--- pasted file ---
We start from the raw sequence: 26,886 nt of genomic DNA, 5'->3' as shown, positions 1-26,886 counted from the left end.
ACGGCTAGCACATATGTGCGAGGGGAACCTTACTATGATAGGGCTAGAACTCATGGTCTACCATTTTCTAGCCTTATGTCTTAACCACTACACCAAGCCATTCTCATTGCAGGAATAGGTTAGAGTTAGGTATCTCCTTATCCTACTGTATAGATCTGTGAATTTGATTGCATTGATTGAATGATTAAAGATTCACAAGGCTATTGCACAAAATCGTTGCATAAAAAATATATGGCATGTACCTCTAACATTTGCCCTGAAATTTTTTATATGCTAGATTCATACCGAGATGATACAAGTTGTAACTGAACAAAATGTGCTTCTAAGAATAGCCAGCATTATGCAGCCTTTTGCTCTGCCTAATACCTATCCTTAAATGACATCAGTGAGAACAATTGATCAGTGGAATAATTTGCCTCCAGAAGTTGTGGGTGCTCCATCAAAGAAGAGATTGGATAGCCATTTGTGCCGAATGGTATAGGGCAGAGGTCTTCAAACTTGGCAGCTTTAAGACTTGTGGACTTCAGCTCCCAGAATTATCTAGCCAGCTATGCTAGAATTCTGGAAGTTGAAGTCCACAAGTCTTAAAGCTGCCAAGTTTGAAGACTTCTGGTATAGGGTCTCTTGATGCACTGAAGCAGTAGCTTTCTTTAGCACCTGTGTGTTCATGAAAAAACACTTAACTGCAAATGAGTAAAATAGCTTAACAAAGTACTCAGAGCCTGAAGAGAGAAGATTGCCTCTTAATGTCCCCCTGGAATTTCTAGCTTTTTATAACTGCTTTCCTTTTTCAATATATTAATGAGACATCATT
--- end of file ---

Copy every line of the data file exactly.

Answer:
We start from the raw sequence: 26,886 nt of genomic DNA, 5'->3' as shown, positions 1-26,886 counted from the left end.
ACGGCTAGCACATATGTGCGAGGGGAACCTTACTATGATAGGGCTAGAACTCATGGTCTACCATTTTCTAGCCTTATGTCTTAACCACTACACCAAGCCATTCTCATTGCAGGAATAGGTTAGAGTTAGGTATCTCCTTATCCTACTGTATAGATCTGTGAATTTGATTGCATTGATTGAATGATTAAAGATTCACAAGGCTATTGCACAAAATCGTTGCATAAAAAATATATGGCATGTACCTCTAACATTTGCCCTGAAATTTTTTATATGCTAGATTCATACCGAGATGATACAAGTTGTAACTGAACAAAATGTGCTTCTAAGAATAGCCAGCATTATGCAGCCTTTTGCTCTGCCTAATACCTATCCTTAAATGACATCAGTGAGAACAATTGATCAGTGGAATAATTTGCCTCCAGAAGTTGTGGGTGCTCCATCAAAGAAGAGATTGGATAGCCATTTGTGCCGAATGGTATAGGGCAGAGGTCTTCAAACTTGGCAGCTTTAAGACTTGTGGACTTCAGCTCCCAGAATTATCTAGCCAGCTATGCTAGAATTCTGGAAGTTGAAGTCCACAAGTCTTAAAGCTGCCAAGTTTGAAGACTTCTGGTATAGGGTCTCTTGATGCACTGAAGCAGTAGCTTTCTTTAGCACCTGTGTGTTCATGAAAAAACACTTAACTGCAAATGAGTAAAATAGCTTAACAAAGTACTCAGAGCCTGAAGAGAGAAGATTGCCTCTTAATGTCCCCCTGGAATTTCTAGCTTTTTATAACTGCTTTCCTTTTTCAATATATTAATGAGACATCATT